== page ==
Still with a passion of a barber but now tired of the non-cutting duties of a shop owner, Henry decided to turn over the legacy of Henry’s Barber Shop to Master Barber Jay Dymond. Jay and his partner Mike Macdonald extensively refurbished the 2 chair shop into a 6 chair full time barbershop. They have a full line of hair care products and plan to add 2 more stations in the near future.
Henry is still cutting 3 days a week and will do so until he is no longer able.
Jay Dymond had 10 years of self-taught barber experience but realized he needed training in the traditional barber methods. No barber would give him a chance to train with them but Henry Damm must have seen something in Jay and offered him a chance to start from the bottom as an apprentice in the same fashion that Henry had been trained. Henry laid out the rules of the apprenticeship saying that Jay would learn the same way that Henry did under his father. Little did Jay know what that actually meant.In the early days, despite his experience, Jay was not allowed to cut hair. He was to have his barber tools with him and was to have the shop clean and ready each morning before opening, watch and ask questions .Jay learned what Henry meant when he said he would teach him just as his father taught him when one day Jay forgot his tools. After cleaning the shop, Jay said to Henry that he would be right back. Upon his return with his forgotten tools in hand he promptly received a cuff on the back of the head knocking him to the floor. Henry asked if he would ever forget him tools again, Jay’s response was “No sir”. That was the exact moment when Jay realized what the barber trade meant to Henry and now what it meant to him.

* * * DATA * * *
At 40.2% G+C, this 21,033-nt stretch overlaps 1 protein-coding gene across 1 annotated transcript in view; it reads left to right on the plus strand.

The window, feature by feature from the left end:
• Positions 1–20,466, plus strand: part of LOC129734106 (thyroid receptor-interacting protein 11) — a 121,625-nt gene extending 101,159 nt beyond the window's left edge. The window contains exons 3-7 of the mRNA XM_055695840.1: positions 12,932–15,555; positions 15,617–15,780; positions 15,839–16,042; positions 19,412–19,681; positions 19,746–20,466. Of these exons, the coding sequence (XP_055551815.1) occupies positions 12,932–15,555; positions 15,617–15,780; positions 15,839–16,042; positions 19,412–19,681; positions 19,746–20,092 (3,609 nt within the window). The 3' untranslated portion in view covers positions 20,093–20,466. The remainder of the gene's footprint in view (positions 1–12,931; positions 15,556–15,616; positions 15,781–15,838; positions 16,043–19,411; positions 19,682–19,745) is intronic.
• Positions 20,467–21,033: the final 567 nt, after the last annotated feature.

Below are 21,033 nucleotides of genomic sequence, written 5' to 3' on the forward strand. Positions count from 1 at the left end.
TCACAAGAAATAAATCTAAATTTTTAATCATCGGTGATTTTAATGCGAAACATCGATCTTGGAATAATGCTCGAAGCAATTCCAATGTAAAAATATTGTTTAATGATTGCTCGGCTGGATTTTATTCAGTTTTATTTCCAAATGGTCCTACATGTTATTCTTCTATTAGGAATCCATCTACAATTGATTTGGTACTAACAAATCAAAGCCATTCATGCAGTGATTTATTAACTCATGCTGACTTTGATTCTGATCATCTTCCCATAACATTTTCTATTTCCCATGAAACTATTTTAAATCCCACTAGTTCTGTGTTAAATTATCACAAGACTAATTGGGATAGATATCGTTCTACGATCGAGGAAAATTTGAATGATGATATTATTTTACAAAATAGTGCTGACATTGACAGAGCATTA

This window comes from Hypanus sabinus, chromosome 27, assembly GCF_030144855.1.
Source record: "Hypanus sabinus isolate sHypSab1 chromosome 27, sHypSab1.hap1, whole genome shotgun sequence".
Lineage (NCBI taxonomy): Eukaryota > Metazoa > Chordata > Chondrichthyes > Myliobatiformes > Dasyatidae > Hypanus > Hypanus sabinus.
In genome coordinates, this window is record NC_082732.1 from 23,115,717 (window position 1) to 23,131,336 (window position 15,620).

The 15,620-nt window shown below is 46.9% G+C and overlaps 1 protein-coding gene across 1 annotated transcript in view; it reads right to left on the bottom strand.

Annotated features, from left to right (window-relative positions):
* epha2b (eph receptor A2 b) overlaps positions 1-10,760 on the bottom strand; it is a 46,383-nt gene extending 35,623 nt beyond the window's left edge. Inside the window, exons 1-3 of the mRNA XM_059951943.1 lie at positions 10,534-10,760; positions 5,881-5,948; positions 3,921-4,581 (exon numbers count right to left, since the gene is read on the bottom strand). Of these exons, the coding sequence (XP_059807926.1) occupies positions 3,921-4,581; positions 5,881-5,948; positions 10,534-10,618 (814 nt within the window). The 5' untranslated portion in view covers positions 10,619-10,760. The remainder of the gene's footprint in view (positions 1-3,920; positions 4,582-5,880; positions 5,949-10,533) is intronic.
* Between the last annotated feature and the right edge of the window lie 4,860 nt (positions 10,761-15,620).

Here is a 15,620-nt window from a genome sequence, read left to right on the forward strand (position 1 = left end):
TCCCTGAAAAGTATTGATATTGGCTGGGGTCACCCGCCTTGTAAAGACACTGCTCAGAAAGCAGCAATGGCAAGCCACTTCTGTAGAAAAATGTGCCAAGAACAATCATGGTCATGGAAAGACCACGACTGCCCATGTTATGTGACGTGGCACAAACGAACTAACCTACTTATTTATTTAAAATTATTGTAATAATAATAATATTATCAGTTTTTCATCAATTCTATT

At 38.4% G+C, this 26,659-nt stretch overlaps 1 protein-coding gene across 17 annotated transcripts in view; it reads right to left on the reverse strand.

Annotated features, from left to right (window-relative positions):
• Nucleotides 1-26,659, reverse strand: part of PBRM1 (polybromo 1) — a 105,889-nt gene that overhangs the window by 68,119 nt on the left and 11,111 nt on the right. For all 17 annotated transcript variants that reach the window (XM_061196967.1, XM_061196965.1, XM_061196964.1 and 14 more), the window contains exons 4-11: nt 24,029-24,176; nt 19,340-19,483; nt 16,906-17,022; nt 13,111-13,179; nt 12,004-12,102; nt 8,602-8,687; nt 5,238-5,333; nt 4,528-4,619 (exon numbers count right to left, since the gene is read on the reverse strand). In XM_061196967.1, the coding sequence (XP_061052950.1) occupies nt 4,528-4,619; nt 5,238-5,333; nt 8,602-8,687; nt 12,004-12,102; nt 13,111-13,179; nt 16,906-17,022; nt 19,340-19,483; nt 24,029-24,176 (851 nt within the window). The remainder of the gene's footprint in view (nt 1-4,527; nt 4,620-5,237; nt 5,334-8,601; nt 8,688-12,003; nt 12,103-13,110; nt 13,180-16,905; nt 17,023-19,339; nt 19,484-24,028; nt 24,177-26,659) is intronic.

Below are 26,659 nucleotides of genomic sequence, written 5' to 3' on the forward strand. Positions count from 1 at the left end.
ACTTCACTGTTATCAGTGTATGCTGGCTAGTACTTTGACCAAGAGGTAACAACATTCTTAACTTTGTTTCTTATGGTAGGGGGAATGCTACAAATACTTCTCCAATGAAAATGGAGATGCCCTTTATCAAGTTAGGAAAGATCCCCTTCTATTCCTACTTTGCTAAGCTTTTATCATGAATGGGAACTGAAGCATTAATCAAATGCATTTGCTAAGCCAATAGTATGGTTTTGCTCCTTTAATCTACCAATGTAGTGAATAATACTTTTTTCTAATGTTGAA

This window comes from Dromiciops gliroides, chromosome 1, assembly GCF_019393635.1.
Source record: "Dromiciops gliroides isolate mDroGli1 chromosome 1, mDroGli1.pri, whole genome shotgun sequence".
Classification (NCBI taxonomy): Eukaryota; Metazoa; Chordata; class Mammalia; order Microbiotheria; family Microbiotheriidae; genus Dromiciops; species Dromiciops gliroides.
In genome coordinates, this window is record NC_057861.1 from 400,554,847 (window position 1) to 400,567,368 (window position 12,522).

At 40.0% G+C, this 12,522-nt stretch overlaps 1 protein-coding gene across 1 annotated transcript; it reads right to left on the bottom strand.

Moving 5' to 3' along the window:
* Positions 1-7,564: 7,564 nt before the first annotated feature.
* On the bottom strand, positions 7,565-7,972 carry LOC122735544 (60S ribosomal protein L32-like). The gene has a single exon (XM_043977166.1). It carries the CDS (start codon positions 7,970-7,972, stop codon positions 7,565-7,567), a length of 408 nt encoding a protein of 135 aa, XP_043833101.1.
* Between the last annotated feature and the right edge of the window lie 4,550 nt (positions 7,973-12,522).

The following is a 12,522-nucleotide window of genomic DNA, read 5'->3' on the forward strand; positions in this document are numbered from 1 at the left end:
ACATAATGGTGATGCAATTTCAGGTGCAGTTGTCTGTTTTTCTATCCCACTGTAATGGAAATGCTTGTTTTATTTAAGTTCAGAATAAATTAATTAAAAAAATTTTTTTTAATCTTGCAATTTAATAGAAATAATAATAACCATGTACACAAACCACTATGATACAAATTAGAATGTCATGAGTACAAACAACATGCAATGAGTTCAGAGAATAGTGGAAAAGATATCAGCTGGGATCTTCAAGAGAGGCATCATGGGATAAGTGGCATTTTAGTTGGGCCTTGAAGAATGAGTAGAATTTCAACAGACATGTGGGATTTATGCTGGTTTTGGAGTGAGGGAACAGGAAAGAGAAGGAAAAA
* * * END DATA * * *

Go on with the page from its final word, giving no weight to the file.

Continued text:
Jay spent untold long hours learning his craft from Henry. He learned the old way with clippers, scissors and razor, no power tools.
Henry being an old school teacher, never taught any pomade techniques to Jay. Being from a younger generation Jay saw the new styles and how people were using hair products. He had experience with old style pomades and looked to see what currently available product best resembled the old product that he had used. With many products from the likes of Uppercut, Grants, Suavecito available at Henrys, Jay fell in love with Uppercut due to the lines versatility with both water and petroleum based products. Jay uses a range of products but his “go to” is Uppercut due to the functional similarities to the old style pomades that he started out with.